MM: Part of the reason is, if you look at where Canada’s going, with medicinal heroin, they’re still not getting rid of the root causes. They’ve still got a heroin epidemic going on, so they’re not solving the root problem. So while in the short term, I believe it slowed the deaths–instead of it taking you five years to die on the streets, it’s now taking you ten years–at the same time, it’s not solving the underlying root causes that ultimately lead to addiction.

ECB: Have you read the heroin task force report?

MM: Yeah, ten times already.

ECB: It seems to me that they’re trying to do exactly what you’re saying you want.

MM: There’s a lot of good things in there. But we know how task forces are done, and there’s really nothing in there that I haven’t seen before. It’s all the same stuff. And anybody who’s been involved in this knows that the problems haven’t changed from the 80s. It’s the same problems. The solution is the same thing. But government never does it. Government screws up the implementation every single time. But they get to spin that report and say, ‘Oh, we’re doing something.’ But does the system, the boots on the ground, really change?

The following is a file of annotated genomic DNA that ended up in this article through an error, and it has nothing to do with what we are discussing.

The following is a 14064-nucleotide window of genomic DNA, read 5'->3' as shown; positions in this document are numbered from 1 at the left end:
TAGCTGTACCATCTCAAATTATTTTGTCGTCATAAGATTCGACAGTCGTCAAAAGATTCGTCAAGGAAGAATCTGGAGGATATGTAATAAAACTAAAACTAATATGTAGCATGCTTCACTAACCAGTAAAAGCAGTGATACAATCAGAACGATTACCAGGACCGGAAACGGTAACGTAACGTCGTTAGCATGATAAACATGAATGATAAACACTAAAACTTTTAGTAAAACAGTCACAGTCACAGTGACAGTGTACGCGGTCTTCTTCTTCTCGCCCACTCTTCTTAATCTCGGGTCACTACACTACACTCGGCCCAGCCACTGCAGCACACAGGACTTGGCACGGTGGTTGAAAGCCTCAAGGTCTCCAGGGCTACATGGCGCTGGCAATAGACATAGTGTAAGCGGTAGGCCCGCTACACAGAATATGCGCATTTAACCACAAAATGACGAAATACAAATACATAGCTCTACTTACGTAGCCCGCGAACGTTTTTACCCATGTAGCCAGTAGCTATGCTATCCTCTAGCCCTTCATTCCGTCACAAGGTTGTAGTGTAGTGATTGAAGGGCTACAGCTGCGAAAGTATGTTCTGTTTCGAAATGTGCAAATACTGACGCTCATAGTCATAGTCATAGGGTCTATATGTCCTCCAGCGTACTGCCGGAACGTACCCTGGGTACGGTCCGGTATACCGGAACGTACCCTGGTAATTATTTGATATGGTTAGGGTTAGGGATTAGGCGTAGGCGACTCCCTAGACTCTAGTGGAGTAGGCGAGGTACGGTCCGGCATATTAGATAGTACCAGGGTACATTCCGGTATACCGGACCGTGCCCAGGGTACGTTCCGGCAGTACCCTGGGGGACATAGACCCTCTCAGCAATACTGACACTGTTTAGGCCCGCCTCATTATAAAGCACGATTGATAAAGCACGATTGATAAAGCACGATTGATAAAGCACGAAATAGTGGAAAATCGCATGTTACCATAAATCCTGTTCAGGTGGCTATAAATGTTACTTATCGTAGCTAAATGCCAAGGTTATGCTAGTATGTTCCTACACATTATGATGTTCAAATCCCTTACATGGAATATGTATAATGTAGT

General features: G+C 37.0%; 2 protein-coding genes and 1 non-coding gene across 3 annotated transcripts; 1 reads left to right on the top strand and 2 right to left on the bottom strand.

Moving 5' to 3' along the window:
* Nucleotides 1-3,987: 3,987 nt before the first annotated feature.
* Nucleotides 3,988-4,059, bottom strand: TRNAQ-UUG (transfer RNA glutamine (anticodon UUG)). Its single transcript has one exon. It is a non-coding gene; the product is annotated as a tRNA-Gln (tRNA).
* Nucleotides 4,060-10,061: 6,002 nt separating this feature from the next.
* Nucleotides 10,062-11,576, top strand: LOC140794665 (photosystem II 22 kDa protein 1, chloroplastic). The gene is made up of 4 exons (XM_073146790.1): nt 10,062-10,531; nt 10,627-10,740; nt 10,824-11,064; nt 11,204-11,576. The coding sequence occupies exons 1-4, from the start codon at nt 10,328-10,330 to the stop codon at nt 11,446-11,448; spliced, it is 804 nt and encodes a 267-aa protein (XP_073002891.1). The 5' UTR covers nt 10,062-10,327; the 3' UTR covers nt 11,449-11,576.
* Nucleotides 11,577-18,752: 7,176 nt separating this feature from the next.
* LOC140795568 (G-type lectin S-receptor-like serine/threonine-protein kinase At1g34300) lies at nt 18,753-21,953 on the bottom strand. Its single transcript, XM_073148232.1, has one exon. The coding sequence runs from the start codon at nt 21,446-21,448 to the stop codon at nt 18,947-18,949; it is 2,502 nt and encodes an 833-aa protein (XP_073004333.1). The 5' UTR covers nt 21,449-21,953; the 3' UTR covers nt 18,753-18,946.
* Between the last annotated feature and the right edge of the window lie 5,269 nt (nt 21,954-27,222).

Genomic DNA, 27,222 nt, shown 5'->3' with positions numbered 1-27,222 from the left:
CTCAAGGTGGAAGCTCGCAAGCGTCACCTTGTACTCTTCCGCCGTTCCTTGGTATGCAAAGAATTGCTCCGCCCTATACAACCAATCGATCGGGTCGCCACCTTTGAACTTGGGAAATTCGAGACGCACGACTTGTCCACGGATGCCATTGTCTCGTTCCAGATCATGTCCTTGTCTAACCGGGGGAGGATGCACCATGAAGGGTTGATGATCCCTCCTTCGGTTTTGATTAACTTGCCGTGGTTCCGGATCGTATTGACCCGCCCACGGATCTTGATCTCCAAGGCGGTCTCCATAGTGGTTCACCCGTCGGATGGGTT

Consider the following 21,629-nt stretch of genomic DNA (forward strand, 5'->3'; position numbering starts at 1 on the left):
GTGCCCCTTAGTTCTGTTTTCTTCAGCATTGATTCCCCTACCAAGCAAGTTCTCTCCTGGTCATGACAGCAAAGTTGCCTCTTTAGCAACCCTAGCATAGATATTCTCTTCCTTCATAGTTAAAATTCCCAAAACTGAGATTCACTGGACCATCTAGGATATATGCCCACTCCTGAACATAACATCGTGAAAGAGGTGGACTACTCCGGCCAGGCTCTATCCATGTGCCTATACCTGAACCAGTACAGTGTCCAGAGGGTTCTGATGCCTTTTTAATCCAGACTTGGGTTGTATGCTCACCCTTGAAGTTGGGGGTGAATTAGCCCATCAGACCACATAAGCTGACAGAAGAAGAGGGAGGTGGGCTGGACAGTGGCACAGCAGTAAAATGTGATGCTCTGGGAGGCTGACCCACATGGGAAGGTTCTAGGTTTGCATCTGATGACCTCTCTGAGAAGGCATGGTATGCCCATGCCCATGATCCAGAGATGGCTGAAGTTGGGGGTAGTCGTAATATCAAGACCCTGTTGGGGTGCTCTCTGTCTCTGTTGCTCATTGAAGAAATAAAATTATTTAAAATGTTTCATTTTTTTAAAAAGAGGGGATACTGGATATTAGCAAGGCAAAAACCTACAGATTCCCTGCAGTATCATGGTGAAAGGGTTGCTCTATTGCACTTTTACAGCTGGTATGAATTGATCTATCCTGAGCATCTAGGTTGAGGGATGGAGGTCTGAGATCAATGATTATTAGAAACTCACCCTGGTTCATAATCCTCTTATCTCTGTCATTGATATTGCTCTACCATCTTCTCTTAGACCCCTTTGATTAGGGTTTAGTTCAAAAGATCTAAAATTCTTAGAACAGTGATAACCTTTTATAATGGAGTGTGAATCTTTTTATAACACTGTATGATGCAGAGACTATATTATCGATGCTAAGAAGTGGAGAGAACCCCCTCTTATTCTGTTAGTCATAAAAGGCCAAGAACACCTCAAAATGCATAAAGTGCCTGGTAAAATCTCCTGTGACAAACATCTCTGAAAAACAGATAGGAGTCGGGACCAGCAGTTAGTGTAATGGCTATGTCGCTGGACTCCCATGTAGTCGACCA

ECB: The task force is only recommending safe consumption sites for two years, as a pilot project. Why not let them try and see what happens?

MM: OK, so let’s think. We’re going to take this radical change. If we scale it up, we’re going to need to do 80 sites in King County alone. Then we’ll do medicinal heroin and we’re going to continue down that path.

ECB: But nobody’s talking about doing that here.

MM: They’re doing it in Canada! It’s the next step. It doesn’t work unless you go to the next step. That’s why everybody wants to put it in that little silo: ‘Oh, this is all we’re doing.’ But no, no–if we want to change the system, we have to have real reform. How does this scale up and look systemwide? And then when you look at that you go, ‘All our resources are going into this, it doesn’t work, per se, and we’re ignoring the key factor of prevention.’

ECB: What do you think does work?

MM: Show me the numbers. No one talks about efficiencies or effectiveness. I firmly believe that just like with homelessness, literally half the money we’re spending is spent on ineffective programs, wasteful programs, and we don’t get results because we don’t measure that. But that’s the data I want. I want to know that, ‘Okay, Mark, if you do this program systemwide, it’ll save “X” lives.’

ECB: But the only way to get data on harm reduction is to do harm reduction.